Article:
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Publication numberUS6386468 B1
Publication typeGrant
Application numberUS 09/450,633
Publication dateMay 14, 2002
Filing dateNov 29, 1999
Priority dateNov 29, 1999
Fee statusLapsed
Also published asCA2391378A1, EP1272276A2, EP1272276A4, WO2001037631A2, WO2001037631A3
Publication number09450633, 450633, US 6386468 B1, US 6386468B1, US-B1-6386468, US6386468 B1, US6386468B1
InventorsWolfgang Neuberger, Victor Kalinin, Andrei Alikhanyn
Original AssigneeCeramoptec Industries, Inc.
Export CitationBiBTeX, EndNote, RefMan
External Links: USPTO, USPTO Assignment, Espacenet
Mechano-chemical flourination: improved method of fullerene fluorination
US 6386468 B1
Abstract
A method of mechano-chemical fluorination is described that has a significantly improved yield over prior art methods of synthesis. The present invention illustrates this improved mechano-chemical Fluorination by describing the improved synthesis of Fullerene Fluorides (FF). This method overcomes reduced product yield that results from vibromill material corrosion. This method also overcomes the prior fluorination and FF synthesis problems of the prior art by utilizing different fluorinating materials, adding catalysts and diluting agents to the process, varying milling times, and heating in the presence of inert gasses to improve the fluorination process.
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Claims(20)
What is claimed is:
1. A method of forming fluorinated species by mechano-chemical fluorination comprising the steps of:
placing reaction materials within mechano-chemical reaction equipment, wherein said mechano-chemical reaction equipment has an internal container and components which have special protective coatings, which resist the effects of fluorine, and wherein said special protective coatings are chosen from the group: WC, W12C, Diamond-like Carbon films, and Chemical Vapor Deposited Ni;
introducing mechanical energy to initiate a mechano-chemical reaction; and
forming desired fluorinated species from said reaction materials mixture.
2. A method according to claim 1, comprising an additional step of:
adding a catalyst to said reaction materials mixture prior to said mechano-chemical reaction step.
3. A method according to claim 1, comprising an additional step of:
adding a diluting agent to said reaction materials mixture before said mechano-chemical reaction step.
4. A method according to claim 1, comprising an additional step of:
chilling/cooling said container during said mechano-chemical step.
5. A method according to claim 1, wherein said step of introducing mechanical energy to initiate said mechano chemical reaction is performed in a pulse regime and said pulse regime having a ratio of milling operation time to power off time of between about 1:2 and 2:1.
6. A method according to claim 1 further comprising steps of:
heating said container subsequent to said mechano-chemical reaction step; and
raising said mixture to a temperature between 200-400° C. and holding it for a period of 1-14 hours.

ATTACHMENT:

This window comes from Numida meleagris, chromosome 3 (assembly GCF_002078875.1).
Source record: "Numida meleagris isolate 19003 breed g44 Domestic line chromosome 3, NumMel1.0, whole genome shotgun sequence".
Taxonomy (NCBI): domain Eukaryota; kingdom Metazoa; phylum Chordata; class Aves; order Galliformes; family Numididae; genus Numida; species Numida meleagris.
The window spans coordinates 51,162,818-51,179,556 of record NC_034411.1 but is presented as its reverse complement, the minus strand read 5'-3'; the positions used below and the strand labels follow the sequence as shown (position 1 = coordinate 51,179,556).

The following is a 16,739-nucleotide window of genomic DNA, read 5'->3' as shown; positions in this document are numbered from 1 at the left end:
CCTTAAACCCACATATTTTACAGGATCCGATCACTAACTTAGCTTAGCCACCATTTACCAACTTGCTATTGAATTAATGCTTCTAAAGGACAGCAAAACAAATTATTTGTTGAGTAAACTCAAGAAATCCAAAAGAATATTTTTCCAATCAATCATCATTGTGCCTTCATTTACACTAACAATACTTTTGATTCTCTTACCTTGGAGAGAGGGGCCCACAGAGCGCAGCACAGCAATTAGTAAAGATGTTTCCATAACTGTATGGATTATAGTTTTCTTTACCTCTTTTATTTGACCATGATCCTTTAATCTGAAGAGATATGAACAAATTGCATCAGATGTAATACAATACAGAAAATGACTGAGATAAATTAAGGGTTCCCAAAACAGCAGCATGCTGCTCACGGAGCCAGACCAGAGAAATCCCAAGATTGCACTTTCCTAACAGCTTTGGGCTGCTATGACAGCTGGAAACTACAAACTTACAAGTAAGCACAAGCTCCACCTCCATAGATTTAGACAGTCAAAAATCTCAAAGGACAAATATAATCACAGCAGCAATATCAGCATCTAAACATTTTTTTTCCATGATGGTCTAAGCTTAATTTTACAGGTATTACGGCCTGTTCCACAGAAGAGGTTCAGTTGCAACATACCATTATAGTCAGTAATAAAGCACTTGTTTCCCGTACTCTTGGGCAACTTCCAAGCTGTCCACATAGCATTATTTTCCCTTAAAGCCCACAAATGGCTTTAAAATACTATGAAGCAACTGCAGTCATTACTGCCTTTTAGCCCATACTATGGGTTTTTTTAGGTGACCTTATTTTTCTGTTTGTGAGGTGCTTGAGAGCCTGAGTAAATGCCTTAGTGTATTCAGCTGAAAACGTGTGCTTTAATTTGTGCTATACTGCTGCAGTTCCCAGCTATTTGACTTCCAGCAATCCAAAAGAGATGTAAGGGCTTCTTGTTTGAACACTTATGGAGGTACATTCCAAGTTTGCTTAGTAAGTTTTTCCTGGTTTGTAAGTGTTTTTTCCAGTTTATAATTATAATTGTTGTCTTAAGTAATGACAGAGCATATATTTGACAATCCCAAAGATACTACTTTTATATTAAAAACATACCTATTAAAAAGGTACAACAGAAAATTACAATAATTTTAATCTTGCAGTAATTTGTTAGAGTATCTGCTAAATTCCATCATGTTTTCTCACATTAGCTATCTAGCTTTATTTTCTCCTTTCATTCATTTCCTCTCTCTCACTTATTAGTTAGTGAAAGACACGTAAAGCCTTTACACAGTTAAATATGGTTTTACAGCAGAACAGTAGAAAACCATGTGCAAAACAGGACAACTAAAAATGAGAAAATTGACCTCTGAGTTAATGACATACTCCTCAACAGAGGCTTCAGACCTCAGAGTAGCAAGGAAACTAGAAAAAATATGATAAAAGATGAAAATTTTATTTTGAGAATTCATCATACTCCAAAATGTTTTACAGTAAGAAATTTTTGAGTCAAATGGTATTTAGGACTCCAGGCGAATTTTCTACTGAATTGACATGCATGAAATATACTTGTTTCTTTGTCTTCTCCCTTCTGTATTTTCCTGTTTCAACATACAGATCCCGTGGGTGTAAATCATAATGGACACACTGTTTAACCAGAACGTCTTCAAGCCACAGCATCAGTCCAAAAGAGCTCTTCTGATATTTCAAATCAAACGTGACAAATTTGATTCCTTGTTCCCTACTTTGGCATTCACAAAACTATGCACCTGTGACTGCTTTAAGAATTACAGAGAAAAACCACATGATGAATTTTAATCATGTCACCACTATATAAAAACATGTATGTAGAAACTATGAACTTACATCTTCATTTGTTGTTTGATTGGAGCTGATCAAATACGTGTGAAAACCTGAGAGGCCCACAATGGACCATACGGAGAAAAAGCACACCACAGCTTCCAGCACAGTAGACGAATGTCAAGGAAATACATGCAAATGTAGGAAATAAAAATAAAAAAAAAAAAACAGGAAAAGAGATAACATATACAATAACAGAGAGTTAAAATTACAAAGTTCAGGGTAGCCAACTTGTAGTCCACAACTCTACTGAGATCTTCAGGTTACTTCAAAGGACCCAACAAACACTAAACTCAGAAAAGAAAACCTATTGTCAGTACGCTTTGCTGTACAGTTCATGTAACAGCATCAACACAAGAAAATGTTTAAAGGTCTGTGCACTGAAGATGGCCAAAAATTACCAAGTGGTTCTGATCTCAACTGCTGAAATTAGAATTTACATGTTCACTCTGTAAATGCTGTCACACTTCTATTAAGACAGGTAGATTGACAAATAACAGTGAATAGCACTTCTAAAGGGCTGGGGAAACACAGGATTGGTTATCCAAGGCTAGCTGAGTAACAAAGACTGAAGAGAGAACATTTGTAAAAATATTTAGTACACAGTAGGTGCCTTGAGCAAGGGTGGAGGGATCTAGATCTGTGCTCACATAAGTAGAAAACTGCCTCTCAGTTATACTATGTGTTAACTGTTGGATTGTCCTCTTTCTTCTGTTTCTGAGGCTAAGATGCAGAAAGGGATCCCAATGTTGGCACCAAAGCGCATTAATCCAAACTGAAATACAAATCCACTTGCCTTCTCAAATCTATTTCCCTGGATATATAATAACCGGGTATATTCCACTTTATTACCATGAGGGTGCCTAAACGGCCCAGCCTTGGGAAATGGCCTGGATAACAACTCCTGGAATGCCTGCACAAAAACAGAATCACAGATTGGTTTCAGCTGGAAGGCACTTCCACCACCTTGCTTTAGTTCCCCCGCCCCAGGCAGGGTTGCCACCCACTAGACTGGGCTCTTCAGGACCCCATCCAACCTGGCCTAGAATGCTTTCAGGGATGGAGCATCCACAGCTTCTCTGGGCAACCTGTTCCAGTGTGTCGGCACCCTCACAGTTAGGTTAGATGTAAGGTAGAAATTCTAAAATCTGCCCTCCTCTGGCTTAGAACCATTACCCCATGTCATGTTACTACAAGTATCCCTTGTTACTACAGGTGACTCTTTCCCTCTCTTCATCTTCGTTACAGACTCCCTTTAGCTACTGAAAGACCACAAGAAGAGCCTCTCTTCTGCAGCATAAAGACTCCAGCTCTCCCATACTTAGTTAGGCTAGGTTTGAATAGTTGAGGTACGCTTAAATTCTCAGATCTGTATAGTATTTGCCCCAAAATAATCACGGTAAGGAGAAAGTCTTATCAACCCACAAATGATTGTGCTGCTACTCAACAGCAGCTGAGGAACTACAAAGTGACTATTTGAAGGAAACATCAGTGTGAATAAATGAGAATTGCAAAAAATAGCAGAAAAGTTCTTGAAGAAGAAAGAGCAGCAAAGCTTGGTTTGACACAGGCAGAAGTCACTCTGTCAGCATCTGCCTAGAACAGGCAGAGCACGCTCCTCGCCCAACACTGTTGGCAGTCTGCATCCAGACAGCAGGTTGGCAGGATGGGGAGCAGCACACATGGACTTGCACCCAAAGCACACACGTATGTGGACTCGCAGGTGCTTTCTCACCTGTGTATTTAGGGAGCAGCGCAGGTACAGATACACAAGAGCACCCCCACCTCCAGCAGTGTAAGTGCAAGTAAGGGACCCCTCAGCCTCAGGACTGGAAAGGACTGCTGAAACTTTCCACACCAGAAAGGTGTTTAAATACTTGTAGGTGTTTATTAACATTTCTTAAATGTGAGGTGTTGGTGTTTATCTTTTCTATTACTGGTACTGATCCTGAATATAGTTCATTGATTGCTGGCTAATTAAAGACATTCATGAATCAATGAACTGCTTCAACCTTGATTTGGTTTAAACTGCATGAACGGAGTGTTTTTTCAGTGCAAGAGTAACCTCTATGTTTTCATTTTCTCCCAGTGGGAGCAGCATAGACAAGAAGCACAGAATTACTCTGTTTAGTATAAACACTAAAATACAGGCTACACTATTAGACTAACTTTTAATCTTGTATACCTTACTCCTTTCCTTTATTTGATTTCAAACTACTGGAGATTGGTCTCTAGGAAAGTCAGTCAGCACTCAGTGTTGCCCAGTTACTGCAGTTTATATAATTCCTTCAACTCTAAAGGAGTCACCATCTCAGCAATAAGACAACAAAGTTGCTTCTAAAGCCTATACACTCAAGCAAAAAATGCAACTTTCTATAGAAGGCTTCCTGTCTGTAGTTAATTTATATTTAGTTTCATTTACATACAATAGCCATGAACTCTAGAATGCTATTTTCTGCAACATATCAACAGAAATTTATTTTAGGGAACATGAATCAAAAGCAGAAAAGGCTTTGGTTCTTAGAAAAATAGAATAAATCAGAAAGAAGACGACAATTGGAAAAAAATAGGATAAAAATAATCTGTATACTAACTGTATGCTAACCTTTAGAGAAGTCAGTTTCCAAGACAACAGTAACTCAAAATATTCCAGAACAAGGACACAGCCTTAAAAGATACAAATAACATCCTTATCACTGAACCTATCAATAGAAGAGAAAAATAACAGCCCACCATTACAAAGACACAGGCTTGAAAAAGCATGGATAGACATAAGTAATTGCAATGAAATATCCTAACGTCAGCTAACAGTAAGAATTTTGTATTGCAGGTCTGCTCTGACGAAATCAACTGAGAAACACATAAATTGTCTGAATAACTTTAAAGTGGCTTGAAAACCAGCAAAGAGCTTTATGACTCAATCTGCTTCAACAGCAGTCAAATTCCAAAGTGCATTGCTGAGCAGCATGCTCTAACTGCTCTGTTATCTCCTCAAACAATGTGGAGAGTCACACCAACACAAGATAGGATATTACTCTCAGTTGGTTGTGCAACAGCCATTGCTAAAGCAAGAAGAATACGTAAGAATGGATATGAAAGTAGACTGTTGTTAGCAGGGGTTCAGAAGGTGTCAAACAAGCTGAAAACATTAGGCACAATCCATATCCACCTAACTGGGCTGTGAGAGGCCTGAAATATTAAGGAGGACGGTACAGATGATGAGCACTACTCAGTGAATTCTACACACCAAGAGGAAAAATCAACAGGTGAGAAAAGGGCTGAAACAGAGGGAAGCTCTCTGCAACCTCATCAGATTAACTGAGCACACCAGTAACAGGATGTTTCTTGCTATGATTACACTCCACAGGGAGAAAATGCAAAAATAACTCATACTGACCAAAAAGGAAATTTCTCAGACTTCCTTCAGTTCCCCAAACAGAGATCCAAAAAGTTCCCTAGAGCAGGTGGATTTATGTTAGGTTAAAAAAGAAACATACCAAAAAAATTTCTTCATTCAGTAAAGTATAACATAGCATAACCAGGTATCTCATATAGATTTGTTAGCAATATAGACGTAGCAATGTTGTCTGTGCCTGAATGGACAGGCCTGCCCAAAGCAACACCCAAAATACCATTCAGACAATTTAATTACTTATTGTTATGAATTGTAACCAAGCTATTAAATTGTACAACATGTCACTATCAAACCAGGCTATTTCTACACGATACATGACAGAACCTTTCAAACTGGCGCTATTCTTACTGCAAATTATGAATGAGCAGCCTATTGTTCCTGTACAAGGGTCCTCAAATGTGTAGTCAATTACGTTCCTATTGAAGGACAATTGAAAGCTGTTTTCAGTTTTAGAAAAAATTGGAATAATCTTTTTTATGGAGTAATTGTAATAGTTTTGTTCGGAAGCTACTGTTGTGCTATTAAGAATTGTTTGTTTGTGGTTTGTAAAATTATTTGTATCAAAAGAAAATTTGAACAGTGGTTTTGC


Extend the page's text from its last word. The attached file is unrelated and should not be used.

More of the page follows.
7. A method according to claim 6 further comprising a step of:
introducing an inert gas into said container prior to said heating step.
8. A method according to claim 7 wherein said inert gas is selected from the group: N2, Ne, He and Ar.
9. A method according to claim 7 further comprising:
introducing a fluorine containing gas mixture prior to said heating step wherein said gas mixture has a ratio of fluorine gas to said inert gas between 1:10 and 1:40.
10. A method according to claim 1, wherein said desired fluorinated species are Fullerene Fluorides formed by reacting various fullerene and fluorine containing materials and wherein said mechano-chemical reaction process results in a FF mixture.
11. A method according to claim 10 wherein;
said mechano-chemical reaction process is a vibromilling process,
said fullerene and fluorine containing materials are vibromilled by means of metal balls,
said metal balls and internal container are fabricated with said special protective coatings which resist the effects of fluorine, and
said balls are separated from said FF mixture and products of decomposition subsequent to said vibromilling step.
12. A method according to claim 10 wherein a catalyst is added to said fullerene and fluorine containing materials before said mechano-chemical step to intensify the fluorination process.
13. A method according to claim 12 wherein said catalyst is selected from the group: NiF2, FeF2, and AlF3.
14. A method according to claim 10 wherein diluting agents are added to said fullerene and fluorine containing materials before said mechano-chemical step.
15. A method according to claim 14 wherein said diluting agents are selected from the group: Al2O3, ZrO2, and Y2O3.
16. A method according to claim 10, wherein said fluorine containing material includes at least one of the following compounds; MnF3, CeF3, FeF3, CoF3, XeF2, ClF, TbF3, TbF4, K2PtF6 and K2NiF6.
17. A method according to claim 10, comprising an additional step of:
separating said FF mixture into individual substances by means of vacuum distillation for 15 hours at a temperature up to 150° C. and with vacuum of at least 10−7 torr.
18. A method according to claim 17, comprising a further step of:
verifying all FF compositions by means of mass spectrometry.
19. A method according to claim 10, comprising a further step of:
separating said resulting FF mixture into individual substances by means of preparative mass spectrometry.
20. A method according to claim 10, wherein said FF mixture comprises fluorinated fullerenes each following the formula C60Fx, where the respective X's are integers determined by fluorine activity, temperature, and time of milling and reaction.
Description
BACKGROUND OF THE INVENTION

1. Field of the Invention

The present invention relates to mechano-chemical fluorination, specifically an improved method of fullerene fluorination.